The problem, however, is that the metaphors, values and concepts that these Enlightenment thinkers created in order to subvert and overthrow the authority of the Catholic Church were weapons that were meant to subvert any and all appeals to revelation to authority figures without any regard for the legitimacy of these claims. Indeed, the whole point of the Enlightenment was that such appeals to revelation given to authority are intrinsically illegitimate.
This forces a confrontation of sorts between Mormonism and reason. After all, while the Mormon tradition dismisses the illegitimate authority of the Catholic Church, it also stands apart from Protestantism in not wanting a Reformation in which authority is universalized/dissolved, but in wanting a Restoration of legitimate claims to revelation from authority figures. This, however, is exactly what Enlightenment reason was created in opposition to. We cannot fully embrace both traditions at the same time.
The question then becomes, in what way can we prevent the abuses of illegitimate authority without also closing the door on legitimate authority that we simply happen to not like? The Enlightenment answer – universal reason – seems to have done a decent job in preventing the former, but has unfortunately closed the door on the latter as well. We see various versions of this same Enlightenment answer within the bloggernacle in which we attempt to bind priesthood leaders to strict rules that universally apply world-wide and without exception, hold the book of scripture to the standards of the book of nature, judge living prophets by those of the past or future, etc.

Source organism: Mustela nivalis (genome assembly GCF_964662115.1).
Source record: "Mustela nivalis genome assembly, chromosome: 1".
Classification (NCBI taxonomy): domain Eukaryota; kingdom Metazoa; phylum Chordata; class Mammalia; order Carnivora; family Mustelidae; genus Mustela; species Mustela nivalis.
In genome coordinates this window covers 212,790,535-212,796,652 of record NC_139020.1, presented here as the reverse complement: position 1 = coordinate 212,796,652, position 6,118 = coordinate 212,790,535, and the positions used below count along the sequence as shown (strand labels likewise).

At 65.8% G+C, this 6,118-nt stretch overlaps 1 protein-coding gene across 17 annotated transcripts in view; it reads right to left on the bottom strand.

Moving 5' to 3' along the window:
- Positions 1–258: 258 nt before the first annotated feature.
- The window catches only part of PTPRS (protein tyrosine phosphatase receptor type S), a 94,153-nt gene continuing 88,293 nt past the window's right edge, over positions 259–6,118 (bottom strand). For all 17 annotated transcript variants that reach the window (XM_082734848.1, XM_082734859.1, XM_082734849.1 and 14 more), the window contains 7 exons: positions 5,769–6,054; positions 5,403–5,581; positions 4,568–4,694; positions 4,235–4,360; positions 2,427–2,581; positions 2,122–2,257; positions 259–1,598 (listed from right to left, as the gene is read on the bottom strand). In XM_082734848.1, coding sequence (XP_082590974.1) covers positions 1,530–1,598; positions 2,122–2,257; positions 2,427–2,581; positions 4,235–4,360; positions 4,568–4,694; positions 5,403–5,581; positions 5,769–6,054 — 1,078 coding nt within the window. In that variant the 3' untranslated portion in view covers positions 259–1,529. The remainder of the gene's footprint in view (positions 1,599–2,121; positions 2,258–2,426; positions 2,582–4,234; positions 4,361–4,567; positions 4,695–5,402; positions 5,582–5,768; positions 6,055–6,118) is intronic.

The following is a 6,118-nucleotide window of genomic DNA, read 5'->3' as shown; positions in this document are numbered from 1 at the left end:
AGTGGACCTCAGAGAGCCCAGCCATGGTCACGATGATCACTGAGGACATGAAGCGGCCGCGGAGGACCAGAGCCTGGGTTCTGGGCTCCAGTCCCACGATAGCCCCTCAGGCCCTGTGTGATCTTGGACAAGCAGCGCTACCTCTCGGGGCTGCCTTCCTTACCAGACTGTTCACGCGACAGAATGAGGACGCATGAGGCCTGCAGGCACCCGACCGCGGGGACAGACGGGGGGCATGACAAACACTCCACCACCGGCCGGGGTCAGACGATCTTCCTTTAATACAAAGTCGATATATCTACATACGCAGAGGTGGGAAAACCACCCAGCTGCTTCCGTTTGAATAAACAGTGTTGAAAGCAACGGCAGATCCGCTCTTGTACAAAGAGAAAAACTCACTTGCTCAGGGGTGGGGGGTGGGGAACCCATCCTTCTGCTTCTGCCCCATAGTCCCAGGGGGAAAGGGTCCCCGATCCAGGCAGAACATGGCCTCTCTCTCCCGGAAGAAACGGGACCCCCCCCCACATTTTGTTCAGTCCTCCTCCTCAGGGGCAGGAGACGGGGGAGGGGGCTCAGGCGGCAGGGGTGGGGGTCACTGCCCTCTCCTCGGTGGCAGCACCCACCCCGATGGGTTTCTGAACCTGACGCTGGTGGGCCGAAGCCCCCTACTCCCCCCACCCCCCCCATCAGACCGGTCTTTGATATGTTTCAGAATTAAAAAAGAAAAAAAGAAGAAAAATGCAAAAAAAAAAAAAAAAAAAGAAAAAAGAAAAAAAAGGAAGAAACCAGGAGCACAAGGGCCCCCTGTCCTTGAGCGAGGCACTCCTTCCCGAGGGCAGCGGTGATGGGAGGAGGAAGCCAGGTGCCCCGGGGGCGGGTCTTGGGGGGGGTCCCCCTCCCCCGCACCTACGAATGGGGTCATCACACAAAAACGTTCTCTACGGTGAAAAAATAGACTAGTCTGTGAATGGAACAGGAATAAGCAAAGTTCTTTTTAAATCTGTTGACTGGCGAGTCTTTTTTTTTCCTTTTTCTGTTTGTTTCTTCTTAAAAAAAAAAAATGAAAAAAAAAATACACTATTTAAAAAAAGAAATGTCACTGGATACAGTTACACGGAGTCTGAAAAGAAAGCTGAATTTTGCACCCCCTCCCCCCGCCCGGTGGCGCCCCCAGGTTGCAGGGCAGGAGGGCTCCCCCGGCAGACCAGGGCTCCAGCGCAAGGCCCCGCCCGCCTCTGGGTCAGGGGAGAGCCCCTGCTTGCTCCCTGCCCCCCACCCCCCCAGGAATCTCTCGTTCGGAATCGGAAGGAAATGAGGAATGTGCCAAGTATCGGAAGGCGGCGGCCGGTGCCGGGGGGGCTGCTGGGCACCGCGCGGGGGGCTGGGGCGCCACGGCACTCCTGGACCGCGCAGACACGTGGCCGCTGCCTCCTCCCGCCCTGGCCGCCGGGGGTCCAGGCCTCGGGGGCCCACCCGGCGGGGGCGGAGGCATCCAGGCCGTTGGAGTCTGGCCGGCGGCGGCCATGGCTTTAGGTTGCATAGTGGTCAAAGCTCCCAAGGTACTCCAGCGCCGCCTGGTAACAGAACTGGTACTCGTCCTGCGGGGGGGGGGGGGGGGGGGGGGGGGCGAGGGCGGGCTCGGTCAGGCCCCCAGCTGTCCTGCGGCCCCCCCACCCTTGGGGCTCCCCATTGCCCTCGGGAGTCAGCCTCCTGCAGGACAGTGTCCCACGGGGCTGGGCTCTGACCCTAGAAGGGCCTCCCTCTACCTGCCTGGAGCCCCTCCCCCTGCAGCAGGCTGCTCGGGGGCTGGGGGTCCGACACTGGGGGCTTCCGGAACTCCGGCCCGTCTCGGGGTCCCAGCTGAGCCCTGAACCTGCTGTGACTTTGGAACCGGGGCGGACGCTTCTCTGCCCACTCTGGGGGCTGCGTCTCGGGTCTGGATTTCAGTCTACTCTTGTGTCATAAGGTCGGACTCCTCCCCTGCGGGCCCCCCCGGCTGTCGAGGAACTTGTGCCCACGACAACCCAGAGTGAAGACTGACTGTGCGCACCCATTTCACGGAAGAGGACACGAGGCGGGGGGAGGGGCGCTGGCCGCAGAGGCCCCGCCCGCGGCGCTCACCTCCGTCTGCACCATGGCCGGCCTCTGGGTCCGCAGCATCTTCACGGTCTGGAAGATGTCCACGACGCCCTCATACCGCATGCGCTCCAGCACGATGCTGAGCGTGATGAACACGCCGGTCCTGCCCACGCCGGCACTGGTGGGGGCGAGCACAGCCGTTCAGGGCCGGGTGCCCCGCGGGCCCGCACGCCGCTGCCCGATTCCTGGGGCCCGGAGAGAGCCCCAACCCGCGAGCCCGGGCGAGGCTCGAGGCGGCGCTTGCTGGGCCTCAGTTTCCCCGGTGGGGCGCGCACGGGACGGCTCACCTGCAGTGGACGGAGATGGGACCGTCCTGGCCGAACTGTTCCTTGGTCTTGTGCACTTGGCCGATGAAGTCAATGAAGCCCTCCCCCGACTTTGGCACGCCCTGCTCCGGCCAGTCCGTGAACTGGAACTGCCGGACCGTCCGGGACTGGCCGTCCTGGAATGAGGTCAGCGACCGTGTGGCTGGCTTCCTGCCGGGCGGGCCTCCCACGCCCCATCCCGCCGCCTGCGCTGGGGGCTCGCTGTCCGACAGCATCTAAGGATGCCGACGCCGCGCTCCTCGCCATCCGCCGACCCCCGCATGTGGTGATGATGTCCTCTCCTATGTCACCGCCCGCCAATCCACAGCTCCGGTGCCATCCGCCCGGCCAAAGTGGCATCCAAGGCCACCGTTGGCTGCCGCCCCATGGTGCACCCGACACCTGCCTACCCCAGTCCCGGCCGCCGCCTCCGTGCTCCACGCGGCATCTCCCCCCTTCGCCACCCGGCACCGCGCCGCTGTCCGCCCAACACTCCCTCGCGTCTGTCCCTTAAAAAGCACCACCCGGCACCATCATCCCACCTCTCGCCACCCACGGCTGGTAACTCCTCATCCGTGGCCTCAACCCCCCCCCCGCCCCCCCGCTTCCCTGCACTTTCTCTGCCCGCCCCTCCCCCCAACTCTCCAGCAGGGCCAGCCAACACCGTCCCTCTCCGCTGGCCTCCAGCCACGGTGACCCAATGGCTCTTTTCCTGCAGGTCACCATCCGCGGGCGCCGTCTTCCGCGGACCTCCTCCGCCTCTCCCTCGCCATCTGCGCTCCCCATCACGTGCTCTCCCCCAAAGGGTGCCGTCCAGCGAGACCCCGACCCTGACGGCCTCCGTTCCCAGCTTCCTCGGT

These attempts at blocking claims to revelation from authority figures are motivated by the fear that false revelation might be accepted as true. This seems like a perfectly reasonable fear. From the other side of these same debates we find claims motivated by the fear that true revelation might be rejected as false. This too seems like a perfectly reasonable fear. The fact is that both dangers are very real and always present with the Mormon tradition, and it’s a little disingenuous to pretend that only one or the other is where the “real” danger lies.
Perhaps, it might be worth considering the possibility that universal reason is not the only protection we have, or must inevitably have against false revelation and abuses of authority.
(P)recap. The purpose of this series on intellectuals within Mormonism is bring the analytic tools of intellectualism against itself so as to help Mormon intellectuals recognize and perhaps second guess the choices that they actively make when they unnecessarily place themselves at odds with the church leadership. To review, the first post identified the specific kind of intellectualism which the scriptures warn us against. Briefly, the intellectual will be the person who holds that:
Any speech act can legitimately be called into question by any person, at any time and that a legitimate answer to that question cannot invoke any person’s position within society.
In the second post I articulated the ways in which Mormon intellectuals will not only tolerate, but actively embrace prophecy within their worldview. In summary, the Mormon intellectual has no trouble negotiating a kind of compatibility between their intellectualism and their prophetic religion, since all doctrines can still be called into question and subsequently (dis)confirmed by God at any time. In this way, the position which priesthood leaders have taken on any given issue becomes largely irrelevant to the position which Mormon intellectuals will take on the same issue.